Visitations from the Lord sometimes slip in without fanfare. Unlike an angelic visit or a rushing wind that blows through my hair and gives me shivers, it wafts in like a gentle spring breeze with a sentence rising from my consciousness.
I like organized thoughts and set-beliefs, cherished and wrapped in pretty bows. But God arrives by His Spirit to mess up my careful enclosures. His message presses on the borders of my understanding of Him, my very large God.
One morning I was brushing my teeth, shrugging off the sleepy stupor of a late night. I heard a simple, direct statement.
“I want you to stop being so hard on yourself.”
It was a command.
There is a wisdom check in James 3:17. It helps me discern what I’m not sure about, detailing eight qualities of God’s perfect wisdom. So my question was this. Is it pure, peaceable, gentle, reasonable, full of mercy and good fruit, unwavering and without hypocrisy? A long list, but guaranteed to keep me on the right track. The sentence I heard fit on all counts.
I’ve entertained mental gymnastics around an inner accuser for years. Its torment was like a vexing fly buzzing in my ear. It evaded each swat, ending up as a smack on the side of my own head.
This torment flowed like a polluted current under the surface of my thoughts. It came to the top in stillness.
“You didn’t do that right. You didn’t say that right. It wasn’t enough,” translated into “You are not enough.”
These barbs went into the soft spot of my heart and translated into try harder, but don’t expect much. It was shadow-boxing with me as the target.
There was a lady named Rahab in the Bible. Many translations call her harlot. In others she is idolater, in a few, inn-keeper. History has a hard time defining her.
I like that. We all resist definition. That’s because a big God, who created the universe, formed us. There is something of the infinite inside each of us.
Rahab lived in an idolatrous culture. In the Bible that translated into a civilization filled with perversion, violence, and unchecked lawlessness. It violated the weak and helpless. Might made right and lust found its fill in cries of the innocent.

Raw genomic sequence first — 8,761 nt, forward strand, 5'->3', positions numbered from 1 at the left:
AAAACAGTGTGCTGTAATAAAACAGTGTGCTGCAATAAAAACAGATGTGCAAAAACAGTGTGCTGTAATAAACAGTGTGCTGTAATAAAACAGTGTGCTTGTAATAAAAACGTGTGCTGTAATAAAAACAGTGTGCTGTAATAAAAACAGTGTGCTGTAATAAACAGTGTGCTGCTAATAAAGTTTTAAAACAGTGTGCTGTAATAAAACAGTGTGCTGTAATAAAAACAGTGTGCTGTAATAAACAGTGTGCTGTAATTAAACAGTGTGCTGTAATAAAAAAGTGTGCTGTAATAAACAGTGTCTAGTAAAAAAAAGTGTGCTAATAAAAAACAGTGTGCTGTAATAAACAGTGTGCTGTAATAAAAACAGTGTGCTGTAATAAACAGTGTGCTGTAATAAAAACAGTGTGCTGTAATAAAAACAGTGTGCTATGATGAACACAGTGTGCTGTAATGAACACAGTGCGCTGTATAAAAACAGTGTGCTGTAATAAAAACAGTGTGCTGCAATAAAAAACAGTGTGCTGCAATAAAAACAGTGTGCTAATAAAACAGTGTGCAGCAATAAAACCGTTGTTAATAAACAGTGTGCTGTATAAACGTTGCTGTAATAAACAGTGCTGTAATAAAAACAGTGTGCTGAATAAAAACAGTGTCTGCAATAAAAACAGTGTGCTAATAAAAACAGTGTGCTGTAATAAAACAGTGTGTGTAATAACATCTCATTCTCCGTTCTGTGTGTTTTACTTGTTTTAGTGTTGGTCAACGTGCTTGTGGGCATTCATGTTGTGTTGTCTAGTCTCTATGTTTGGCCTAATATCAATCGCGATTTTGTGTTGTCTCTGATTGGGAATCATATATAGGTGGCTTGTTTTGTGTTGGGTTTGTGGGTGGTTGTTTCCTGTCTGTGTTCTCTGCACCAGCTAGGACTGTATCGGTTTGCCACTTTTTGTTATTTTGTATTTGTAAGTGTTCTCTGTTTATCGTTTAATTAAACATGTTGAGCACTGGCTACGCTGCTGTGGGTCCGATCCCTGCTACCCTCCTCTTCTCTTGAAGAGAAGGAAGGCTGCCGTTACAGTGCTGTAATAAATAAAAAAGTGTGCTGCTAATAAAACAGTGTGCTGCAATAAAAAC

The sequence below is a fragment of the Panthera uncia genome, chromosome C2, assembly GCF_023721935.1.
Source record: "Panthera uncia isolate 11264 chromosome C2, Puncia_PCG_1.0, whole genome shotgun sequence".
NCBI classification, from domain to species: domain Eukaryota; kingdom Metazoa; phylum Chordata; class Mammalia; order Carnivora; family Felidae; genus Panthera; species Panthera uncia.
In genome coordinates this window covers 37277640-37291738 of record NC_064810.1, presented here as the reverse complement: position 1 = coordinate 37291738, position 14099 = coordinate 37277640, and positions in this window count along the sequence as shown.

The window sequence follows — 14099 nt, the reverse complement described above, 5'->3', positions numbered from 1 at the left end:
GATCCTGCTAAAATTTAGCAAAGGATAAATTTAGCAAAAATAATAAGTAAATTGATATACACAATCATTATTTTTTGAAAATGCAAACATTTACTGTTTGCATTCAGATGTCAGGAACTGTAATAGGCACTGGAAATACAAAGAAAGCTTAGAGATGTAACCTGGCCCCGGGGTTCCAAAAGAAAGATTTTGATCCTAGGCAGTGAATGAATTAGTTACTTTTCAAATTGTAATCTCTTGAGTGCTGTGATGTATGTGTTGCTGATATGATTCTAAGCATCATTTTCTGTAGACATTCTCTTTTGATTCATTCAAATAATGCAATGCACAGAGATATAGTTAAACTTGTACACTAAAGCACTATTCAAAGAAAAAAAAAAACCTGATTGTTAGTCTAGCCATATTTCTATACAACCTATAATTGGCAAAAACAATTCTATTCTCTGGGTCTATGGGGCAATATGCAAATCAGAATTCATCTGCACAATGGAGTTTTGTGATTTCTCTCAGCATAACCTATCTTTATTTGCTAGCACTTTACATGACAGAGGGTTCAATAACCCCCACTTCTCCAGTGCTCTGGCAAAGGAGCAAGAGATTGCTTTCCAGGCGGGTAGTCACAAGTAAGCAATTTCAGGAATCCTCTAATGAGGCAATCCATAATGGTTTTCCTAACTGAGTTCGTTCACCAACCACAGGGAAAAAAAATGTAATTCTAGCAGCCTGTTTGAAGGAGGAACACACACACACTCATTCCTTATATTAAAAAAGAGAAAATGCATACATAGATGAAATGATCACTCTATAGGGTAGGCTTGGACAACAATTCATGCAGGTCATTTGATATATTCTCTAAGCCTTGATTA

Not that Rahab was helpless. Her name meant insolent and fierce. Sometimes a girl’s got to do what a girl’s got to do. Uncovered and unprotected, she learned how to take care of herself. Was there a future where she wouldn’t have to sell her soul to survive?
God visited her one day in the form of two spies from Israel. It was all about alignment in a shifting time. His people were moving forward after an extended stint in the wilderness. Evil couldn’t be ignored. It had to be confronted. But this evil looked impenetrable.
It was a God job, huge and impossible. These forerunners needed access to a locked down, walled fortress. They needed refuge in a hostile city. They found both in Rahab.
She hid them under flax on her rooftop and diverted their pursuers. Then she described a plan of God they never told her. Their God was the God of heaven and earth. Revolution had come and she was in.
I’ve wondered about this unlikely treasure, Rahab. History’s definition doesn’t reflect what God saw in her, which even now defies our prejudice. Whoever she was on the outside, her heart and actions opened a gateway for God’s people into a new era.
Like Rahab, we are much more than our history predicts. God still needs gateways when evil locks out His plan. The openness of our hearts to Him just might become a refuge and access for others on the way to their promised land.
Life contests His gift in us. The voice of the inner accuser must be silenced. If no one else recognizes the treasure formed for His purposes, He does. His Spirit compels us to know what He knows.
Gateway people don’t often arrive on the scene clean and sanitized. But their hearts are open. They look in His mirror to see what He sees. He welcomes them not just as visitors, but as intimate friends.
So expect that visit. It may be an angel, or one of His people. It may be a sentence on a sleepy morning at the sink. But if we call, He’ll come.The Gate Himself unlocks a gate in us, a refuge beckoning others to the largeness of Him.